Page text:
And while in Jericho Elisha healed the water which was sick. And he went forth unto the spring of the waters, and cast…salt in there, and said, "Thus saith the Lord, I have healed these waters; there shall not be from thence [here] any more death or barren land" (vv. 2:19-22).
"The use of salt makes this a greater miracle, since salt normally corrupts rather than purifies water" (Old Testament Student Manual Kings-Malachi, (1982), 59–65).
As Elisha travels to Beth-el "there came forth little children out of the city, and mocked him" saying, "Go up, thou bald head; go up, thou bald head." And he cursed them in the name of the Lord. "And there came forth two she bears out of the wood, and tare forty and two children of them" (vv. 2:23-25).
"The word that in the King James Version is translated 'little children' means young as compared to old, and can be translated not only as child, but as young man, meaning a servant or one fit to go out to battle" (Old Testament Student Manual Kings-Malachi, (1982), 59–65).
The Old Testament Student Manual explains this scripture with a commentary by Adam Clark who conjectures that the she-bears could have been taking vengeance on those [not children] "young men" who were searching for and killing their young whelps (see also 2 Samuel 17).
"The mention of she-bears gives some colour to the…conjecture; and, probably, at the time when these young fellows insulted the prophet, the bears might be tracing the footsteps of the murderers of their young, and thus came upon them in the midst of their insults, God’s providence ordering these occurrences so as to make this natural effect appear as a Divine cause. If the conjecture be correct, the bears were prepared by their loss to execute the curse of the prophet, and God’s justice guided them to the spot to punish the iniquity that had been just committed.” (Commentary, 2:486; quoted in OT Student Manual, p. 64.)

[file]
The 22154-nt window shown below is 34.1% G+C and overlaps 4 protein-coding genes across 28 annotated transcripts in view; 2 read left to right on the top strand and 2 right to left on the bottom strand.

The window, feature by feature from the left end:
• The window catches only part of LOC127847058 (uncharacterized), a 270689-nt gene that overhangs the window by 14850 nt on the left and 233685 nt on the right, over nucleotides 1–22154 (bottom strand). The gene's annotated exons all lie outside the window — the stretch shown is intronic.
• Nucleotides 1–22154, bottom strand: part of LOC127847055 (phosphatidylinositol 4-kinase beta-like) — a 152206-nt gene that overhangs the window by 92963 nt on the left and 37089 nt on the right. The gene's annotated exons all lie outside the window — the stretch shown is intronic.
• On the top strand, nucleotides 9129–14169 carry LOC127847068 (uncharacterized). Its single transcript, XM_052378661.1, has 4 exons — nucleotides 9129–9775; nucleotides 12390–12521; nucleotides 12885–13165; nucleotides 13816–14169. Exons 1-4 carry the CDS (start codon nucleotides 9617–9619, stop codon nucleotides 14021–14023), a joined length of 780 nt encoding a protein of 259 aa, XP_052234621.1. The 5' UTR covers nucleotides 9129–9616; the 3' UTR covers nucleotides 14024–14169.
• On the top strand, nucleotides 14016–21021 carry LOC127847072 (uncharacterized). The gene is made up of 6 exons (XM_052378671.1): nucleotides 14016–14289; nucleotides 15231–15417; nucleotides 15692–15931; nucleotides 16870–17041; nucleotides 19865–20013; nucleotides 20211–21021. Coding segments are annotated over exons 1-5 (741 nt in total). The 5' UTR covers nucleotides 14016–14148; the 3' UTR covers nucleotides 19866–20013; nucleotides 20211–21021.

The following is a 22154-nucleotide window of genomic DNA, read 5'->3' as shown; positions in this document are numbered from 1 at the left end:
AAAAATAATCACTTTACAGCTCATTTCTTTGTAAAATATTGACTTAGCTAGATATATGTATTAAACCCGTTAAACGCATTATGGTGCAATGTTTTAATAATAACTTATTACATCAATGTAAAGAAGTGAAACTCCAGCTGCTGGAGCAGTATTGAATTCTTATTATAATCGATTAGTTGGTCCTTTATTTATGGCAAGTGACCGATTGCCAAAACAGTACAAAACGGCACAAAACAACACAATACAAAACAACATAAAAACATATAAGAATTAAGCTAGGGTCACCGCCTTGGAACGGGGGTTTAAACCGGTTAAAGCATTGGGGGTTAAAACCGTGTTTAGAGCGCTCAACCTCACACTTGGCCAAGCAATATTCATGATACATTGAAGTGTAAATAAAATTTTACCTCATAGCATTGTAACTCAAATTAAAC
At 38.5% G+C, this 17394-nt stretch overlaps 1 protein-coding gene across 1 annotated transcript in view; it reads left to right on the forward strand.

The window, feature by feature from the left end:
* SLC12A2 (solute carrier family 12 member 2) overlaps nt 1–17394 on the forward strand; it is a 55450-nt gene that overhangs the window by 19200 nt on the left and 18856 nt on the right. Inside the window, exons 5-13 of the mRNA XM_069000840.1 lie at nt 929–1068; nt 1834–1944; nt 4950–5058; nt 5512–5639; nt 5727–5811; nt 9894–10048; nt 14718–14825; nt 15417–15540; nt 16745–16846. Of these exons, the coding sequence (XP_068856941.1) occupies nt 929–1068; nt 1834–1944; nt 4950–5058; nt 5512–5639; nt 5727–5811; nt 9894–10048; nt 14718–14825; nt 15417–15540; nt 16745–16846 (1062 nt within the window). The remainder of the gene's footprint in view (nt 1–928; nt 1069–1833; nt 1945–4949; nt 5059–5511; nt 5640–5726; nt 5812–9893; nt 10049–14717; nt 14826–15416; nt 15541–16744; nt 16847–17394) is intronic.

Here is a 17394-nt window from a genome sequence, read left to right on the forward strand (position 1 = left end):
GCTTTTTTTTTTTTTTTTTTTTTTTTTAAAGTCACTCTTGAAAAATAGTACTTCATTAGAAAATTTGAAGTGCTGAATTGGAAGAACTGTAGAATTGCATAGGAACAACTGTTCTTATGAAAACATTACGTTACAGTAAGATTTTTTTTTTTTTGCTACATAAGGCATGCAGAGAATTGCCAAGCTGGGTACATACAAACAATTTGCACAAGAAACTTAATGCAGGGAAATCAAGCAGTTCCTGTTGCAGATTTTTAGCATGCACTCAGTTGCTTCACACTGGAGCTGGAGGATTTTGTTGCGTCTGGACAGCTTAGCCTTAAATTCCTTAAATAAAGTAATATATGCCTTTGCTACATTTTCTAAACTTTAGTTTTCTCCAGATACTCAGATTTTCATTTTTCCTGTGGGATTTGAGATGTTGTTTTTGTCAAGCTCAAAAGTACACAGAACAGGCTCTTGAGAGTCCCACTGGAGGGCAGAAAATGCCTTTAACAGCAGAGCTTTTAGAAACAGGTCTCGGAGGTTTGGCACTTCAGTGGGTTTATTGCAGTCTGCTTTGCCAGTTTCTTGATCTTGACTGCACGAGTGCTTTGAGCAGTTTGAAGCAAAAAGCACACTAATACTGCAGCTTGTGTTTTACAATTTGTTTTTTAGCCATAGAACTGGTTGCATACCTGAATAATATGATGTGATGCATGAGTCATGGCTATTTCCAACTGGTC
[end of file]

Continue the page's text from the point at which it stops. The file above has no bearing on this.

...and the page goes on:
And Elisha went from there to mount Carmel, and from there he returned to Samaria (v. 2:25).
2 Kings 5 - Elisha cures Naaman, a Syrian, of leprosy
W. Cleon Skousen in his book, The Fourth Thousand Years, states the following: “We now come to one of the most notable chapters of the Old Testament. This is the story of Naaman, the leper, from
(p. 404). Naaman was the captain of all
the armies (host) of the king of Syria and “a mighty man of valor” (v.
5:1). While in Syria Israel, Naaman captured “a little maid” and
brought her back to
as a servant to his wife. So she said to
her mistress, “Would God my lord were with the prophet that is in Syria ! For he would
recover him of his leprosy” (v. 5:3).
Thus the king of Samaria Syria
wrote a letter to the king of
and sent Naaman to him along with silver, gold and “ten changes of
raiment.” But the king of Israel Israel thought it was a trick by the king of (v. 5:7). Syria
When the man of God, Elisha, heard the king was distressed, he sent to the king saying, “let him come now to me, and he shall know that there is a prophet in
(v. 5:8). So Naaman went with all his
horses and chariots and stood at Elisha’s door but Elisha sent word to him by a
messenger saying, “Go and wash in Jordan seven times, and thy flesh shall come
again to thee, and thou shalt be clean” (v. 5:10). This made Naaman angry and he immediately
turned his chariot back toward Israel . As he neared the Syria , his humble servants said to
him, “My father, if the prophet had bid thee do some great thing, wouldest thou
not have done it? How much rather then, when he saith to thee, Jordan and be clean?” (v. 5:13). And Naaman agreed to do as the prophet had
said. He went into the Wash and
immersed himself in the waters seven times “…and his flesh came again like unto